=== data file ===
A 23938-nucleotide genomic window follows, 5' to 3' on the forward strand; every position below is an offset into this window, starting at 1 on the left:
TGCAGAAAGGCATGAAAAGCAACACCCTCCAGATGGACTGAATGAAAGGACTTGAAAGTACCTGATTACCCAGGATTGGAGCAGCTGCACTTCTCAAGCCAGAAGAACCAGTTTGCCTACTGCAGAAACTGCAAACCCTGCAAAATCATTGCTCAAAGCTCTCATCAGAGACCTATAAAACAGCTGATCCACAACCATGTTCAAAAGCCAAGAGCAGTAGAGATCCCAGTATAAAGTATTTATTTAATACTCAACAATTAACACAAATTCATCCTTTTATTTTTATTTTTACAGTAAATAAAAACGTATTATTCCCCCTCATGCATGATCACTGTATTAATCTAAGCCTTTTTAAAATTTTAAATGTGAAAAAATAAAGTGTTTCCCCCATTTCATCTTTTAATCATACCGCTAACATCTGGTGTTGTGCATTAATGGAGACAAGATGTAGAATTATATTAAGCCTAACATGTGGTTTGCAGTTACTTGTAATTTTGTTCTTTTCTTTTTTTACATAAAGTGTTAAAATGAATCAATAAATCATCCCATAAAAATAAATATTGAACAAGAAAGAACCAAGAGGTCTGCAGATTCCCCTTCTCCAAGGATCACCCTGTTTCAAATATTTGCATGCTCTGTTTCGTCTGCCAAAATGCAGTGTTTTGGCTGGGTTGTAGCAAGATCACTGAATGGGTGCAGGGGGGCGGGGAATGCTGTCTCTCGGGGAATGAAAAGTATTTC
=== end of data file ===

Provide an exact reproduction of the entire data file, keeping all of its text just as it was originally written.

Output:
A 23938-nucleotide genomic window follows, 5' to 3' on the forward strand; every position below is an offset into this window, starting at 1 on the left:
TGCAGAAAGGCATGAAAAGCAACACCCTCCAGATGGACTGAATGAAAGGACTTGAAAGTACCTGATTACCCAGGATTGGAGCAGCTGCACTTCTCAAGCCAGAAGAACCAGTTTGCCTACTGCAGAAACTGCAAACCCTGCAAAATCATTGCTCAAAGCTCTCATCAGAGACCTATAAAACAGCTGATCCACAACCATGTTCAAAAGCCAAGAGCAGTAGAGATCCCAGTATAAAGTATTTATTTAATACTCAACAATTAACACAAATTCATCCTTTTATTTTTATTTTTACAGTAAATAAAAACGTATTATTCCCCCTCATGCATGATCACTGTATTAATCTAAGCCTTTTTAAAATTTTAAATGTGAAAAAATAAAGTGTTTCCCCCATTTCATCTTTTAATCATACCGCTAACATCTGGTGTTGTGCATTAATGGAGACAAGATGTAGAATTATATTAAGCCTAACATGTGGTTTGCAGTTACTTGTAATTTTGTTCTTTTCTTTTTTTACATAAAGTGTTAAAATGAATCAATAAATCATCCCATAAAAATAAATATTGAACAAGAAAGAACCAAGAGGTCTGCAGATTCCCCTTCTCCAAGGATCACCCTGTTTCAAATATTTGCATGCTCTGTTTCGTCTGCCAAAATGCAGTGTTTTGGCTGGGTTGTAGCAAGATCACTGAATGGGTGCAGGGGGGCGGGGAATGCTGTCTCTCGGGGAATGAAAAGTATTTC